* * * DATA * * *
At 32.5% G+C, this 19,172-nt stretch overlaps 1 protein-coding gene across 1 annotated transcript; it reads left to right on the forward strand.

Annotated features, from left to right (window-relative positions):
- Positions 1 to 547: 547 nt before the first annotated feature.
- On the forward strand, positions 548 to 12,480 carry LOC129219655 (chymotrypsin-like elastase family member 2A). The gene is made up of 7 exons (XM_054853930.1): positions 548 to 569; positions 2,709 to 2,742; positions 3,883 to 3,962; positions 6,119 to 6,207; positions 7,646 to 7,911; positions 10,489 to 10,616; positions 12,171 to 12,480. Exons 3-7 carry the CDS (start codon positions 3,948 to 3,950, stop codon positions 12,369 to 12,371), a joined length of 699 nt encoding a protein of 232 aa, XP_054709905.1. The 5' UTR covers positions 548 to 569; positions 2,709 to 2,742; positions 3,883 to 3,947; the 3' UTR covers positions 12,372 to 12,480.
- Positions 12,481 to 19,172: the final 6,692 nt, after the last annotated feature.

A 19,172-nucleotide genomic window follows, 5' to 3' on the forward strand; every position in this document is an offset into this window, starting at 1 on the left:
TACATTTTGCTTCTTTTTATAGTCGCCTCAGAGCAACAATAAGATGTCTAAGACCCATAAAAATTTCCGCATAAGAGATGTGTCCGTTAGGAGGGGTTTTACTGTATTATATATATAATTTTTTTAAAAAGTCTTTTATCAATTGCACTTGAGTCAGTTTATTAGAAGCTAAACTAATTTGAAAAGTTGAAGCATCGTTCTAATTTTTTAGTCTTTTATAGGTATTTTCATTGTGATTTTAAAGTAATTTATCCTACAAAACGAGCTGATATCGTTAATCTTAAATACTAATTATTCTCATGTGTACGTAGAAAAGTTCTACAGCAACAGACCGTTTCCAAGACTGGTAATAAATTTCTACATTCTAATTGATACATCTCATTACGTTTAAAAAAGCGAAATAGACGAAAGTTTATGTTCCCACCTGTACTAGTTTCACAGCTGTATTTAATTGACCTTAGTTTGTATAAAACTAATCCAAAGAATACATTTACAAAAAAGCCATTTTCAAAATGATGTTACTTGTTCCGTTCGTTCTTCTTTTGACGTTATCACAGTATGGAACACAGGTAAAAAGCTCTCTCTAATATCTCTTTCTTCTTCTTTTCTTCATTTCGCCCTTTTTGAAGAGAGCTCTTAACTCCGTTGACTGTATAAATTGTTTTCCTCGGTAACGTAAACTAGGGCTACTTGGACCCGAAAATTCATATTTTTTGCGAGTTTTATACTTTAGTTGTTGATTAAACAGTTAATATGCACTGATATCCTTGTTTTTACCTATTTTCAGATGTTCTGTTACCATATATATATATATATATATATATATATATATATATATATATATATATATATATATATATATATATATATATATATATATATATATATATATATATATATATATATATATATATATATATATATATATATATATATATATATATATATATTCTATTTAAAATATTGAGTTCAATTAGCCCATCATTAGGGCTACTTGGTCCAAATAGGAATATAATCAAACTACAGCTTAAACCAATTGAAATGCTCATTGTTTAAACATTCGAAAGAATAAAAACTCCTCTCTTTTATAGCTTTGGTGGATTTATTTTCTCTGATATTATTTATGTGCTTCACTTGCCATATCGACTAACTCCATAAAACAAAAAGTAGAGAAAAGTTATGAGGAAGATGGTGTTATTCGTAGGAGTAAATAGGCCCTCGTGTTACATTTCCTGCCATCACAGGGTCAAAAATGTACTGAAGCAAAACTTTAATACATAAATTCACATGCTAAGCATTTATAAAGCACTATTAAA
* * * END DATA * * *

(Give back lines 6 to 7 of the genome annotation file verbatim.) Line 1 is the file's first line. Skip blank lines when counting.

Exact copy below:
A 19,172-nucleotide genomic window follows, 5' to 3' on the forward strand; every position in this document is an offset into this window, starting at 1 on the left:
TACATTTTGCTTCTTTTTATAGTCGCCTCAGAGCAACAATAAGATGTCTAAGACCCATAAAAATTTCCGCATAAGAGATGTGTCCGTTAGGAGGGGTTTTACTGTATTATATATATAATTTTTTTAAAAAGTCTTTTATCAATTGCACTTGAGTCAGTTTATTAGAAGCTAAACTAATTTGAAAAGTTGAAGCATCGTTCTAATTTTTTAGTCTTTTATAGGTATTTTCATTGTGATTTTAAAGTAATTTATCCTACAAAACGAGCTGATATCGTTAATCTTAAATACTAATTATTCTCATGTGTACGTAGAAAAGTTCTACAGCAACAGACCGTTTCCAAGACTGGTAATAAATTTCTACATTCTAATTGATACATCTCATTACGTTTAAAAAAGCGAAATAGACGAAAGTTTATGTTCCCACCTGTACTAGTTTCACAGCTGTATTTAATTGACCTTAGTTTGTATAAAACTAATCCAAAGAATACATTTACAAAAAAGCCATTTTCAAAATGATGTTACTTGTTCCGTTCGTTCTTCTTTTGACGTTATCACAGTATGGAACACAGGTAAAAAGCTCTCTCTAATATCTCTTTCTTCTTCTTTTCTTCATTTCGCCCTTTTTGAAGAGAGCTCTTAACTCCGTTGACTGTATAAATTGTTTTCCTCGGTAACGTAAACTAGGGCTACTTGGACCCGAAAATTCATATTTTTTGCGAGTTTTATACTTTAGTTGTTGATTAAACAGTTAATATGCACTGATATCCTTGTTTTTACCTATTTTCAGATGTTCTGTTACCATATATATATATATATATATATATATATATATATATATATATATATATATATATATATATATATATATATATATATATATATATATATATATATATATATATATATATATATATATATATATATATATATATATATATATATATATATATTCTATTTAAAATATTGAGTTCAATTAGCCCATCATTAGGGCTACTTGGTCCAAATAGGAATATAATCAAACTACAGCTTAAACCAATTGAAATGCTCATTGTTTAAACATTCGAAAGAATAAAAACTCCTCTCTTTTATAGCTTTGGTGGATTTATTTTCTCTGATATTATTTATGTGCTTCACTTGCCATATCGACTAACTCCATAAAACAAAAAGTAGAGAAAAGTTATGAGGAAGATGGTGTTATTCGTAGGAGTAAATAGGCCCTCGTGTTACATTTCCTGCCATCACAGGGTCAAAAATGTACTGAAGCAAAACTTTAATACATAAATTCACATGCTAAGCATTTATAAAGCACTATTAAA